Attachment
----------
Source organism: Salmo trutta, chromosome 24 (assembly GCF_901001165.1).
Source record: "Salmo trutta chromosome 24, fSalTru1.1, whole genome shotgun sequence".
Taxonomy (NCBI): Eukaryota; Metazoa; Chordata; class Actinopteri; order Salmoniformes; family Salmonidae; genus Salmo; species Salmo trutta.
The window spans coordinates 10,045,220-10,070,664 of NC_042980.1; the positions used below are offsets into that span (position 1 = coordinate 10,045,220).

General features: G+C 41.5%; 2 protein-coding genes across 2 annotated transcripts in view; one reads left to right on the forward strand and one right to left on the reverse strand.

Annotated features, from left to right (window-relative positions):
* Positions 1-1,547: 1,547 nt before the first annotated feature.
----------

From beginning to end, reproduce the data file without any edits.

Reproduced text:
Source organism: Salmo trutta, chromosome 24 (assembly GCF_901001165.1).
Source record: "Salmo trutta chromosome 24, fSalTru1.1, whole genome shotgun sequence".
Taxonomy (NCBI): Eukaryota; Metazoa; Chordata; class Actinopteri; order Salmoniformes; family Salmonidae; genus Salmo; species Salmo trutta.
The window spans coordinates 10,045,220-10,070,664 of NC_042980.1; the positions used below are offsets into that span (position 1 = coordinate 10,045,220).

General features: G+C 41.5%; 2 protein-coding genes across 2 annotated transcripts in view; one reads left to right on the forward strand and one right to left on the reverse strand.

Annotated features, from left to right (window-relative positions):
* Positions 1-1,547: 1,547 nt before the first annotated feature.